uninstalling KB3035583 gets rid of it, at least for the time being.
Yeah, that was pretty bad on Microsoft's part to not announce or say anything about it. It looks like malware on first glance.
I read up a bit on it and apparently, people who accept and reserve it will get Windows 10 a few days earlier than July 29th. Most likely to relieve stress off the servers once the flood gates open on day one.
Haven't touched 10 since February's 9xxx beta build, but I read it's coming along nicely. Of course, it still pays to patiently wait a few months to see if it plays nicely with all the legacy software you use.
Anyways, what would get me to consider getting it would be improved performance for my laptop.... Any chance of windows 10 doing that? Supposedly 8 did that but with the supposed increased performance you also got windows 8..... My laptop works mostly fine so far but I wouldn't mind getting it to fine if windows 10 works well enough.
You're probably better off looking at installing an SSD if you don't already have one. Or reformatting your drive if you feel like it's become sluggish over the years of use. These two things will give you the biggest perceivable difference.
I mean, sure the underlying coding maybe more efficient with each new OS and there will be "an improvement in performance" but it'll be subjective at best. The keyword here is perceivable. That moment you can feel something is different without having to measure it. You have to remember that a new OS isn't so much about performance as it's about new features, stability, and security.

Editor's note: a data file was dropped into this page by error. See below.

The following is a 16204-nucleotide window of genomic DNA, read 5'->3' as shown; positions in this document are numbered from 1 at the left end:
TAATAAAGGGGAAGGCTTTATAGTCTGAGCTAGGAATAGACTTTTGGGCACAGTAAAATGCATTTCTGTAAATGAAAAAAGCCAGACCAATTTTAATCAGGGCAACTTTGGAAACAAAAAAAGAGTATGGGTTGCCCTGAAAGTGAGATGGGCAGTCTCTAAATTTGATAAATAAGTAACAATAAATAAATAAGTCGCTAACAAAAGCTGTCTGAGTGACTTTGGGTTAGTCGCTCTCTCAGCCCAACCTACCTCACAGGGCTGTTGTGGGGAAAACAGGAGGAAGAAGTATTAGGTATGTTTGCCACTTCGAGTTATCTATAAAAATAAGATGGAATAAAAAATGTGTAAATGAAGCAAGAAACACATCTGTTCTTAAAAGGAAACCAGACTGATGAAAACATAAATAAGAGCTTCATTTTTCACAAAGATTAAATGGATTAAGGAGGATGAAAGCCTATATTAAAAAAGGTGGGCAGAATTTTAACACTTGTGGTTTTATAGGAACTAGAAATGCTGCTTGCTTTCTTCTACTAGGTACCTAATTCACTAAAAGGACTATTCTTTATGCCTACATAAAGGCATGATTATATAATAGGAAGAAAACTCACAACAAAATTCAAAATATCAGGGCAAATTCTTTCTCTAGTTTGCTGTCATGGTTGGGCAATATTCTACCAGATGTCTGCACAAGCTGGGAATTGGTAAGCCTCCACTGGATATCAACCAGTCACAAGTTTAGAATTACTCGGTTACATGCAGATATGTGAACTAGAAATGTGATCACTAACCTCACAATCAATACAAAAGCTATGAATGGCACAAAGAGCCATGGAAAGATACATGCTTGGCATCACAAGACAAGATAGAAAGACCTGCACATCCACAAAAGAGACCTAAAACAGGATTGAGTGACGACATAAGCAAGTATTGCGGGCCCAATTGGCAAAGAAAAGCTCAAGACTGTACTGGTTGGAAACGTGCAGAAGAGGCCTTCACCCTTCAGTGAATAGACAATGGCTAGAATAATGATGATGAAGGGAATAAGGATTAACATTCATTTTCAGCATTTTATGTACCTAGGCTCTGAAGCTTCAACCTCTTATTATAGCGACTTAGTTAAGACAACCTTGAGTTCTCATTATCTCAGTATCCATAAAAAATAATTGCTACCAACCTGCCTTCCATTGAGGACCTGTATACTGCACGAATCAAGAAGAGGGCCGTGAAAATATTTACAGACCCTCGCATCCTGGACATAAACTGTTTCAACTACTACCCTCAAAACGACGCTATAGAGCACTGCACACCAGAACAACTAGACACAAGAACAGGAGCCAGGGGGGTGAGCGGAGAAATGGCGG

I got a Kernel Security Check Failure today, I read that it happens on Windows 801 and Windows 10, but I am still on Windows 8, so it's most likely a virus, right?
BlueScreenView (x64 version if your OS is 64 bit)? It'll give you a list of dmp files created after the crashes on your system, right click on the most recent one and choose "Properties". It'll open a new window which tells you the driver that caused the crash (Caused By Driver), the driver name may give us a clue.
It seems the error has been caused by the storage drivers. You can run a chkdsk on your drives to see if there're errors in the file system, you can temporarily disconnect external storage devices to check if they cause the problem, you can try installing the latest storage drivers for your motherboard and of course you can run a virus scan with, for example, MBAM Free, just in case.
Pat, did Chrome start copying Firefox in terms of being a memory hog?
Do you know?
Cuz holy shit at Chrome (Sony Vaio Vista) being slow and hella slow when FIrefox is open. WHY?
this article for an explanation, more features usually require more resources.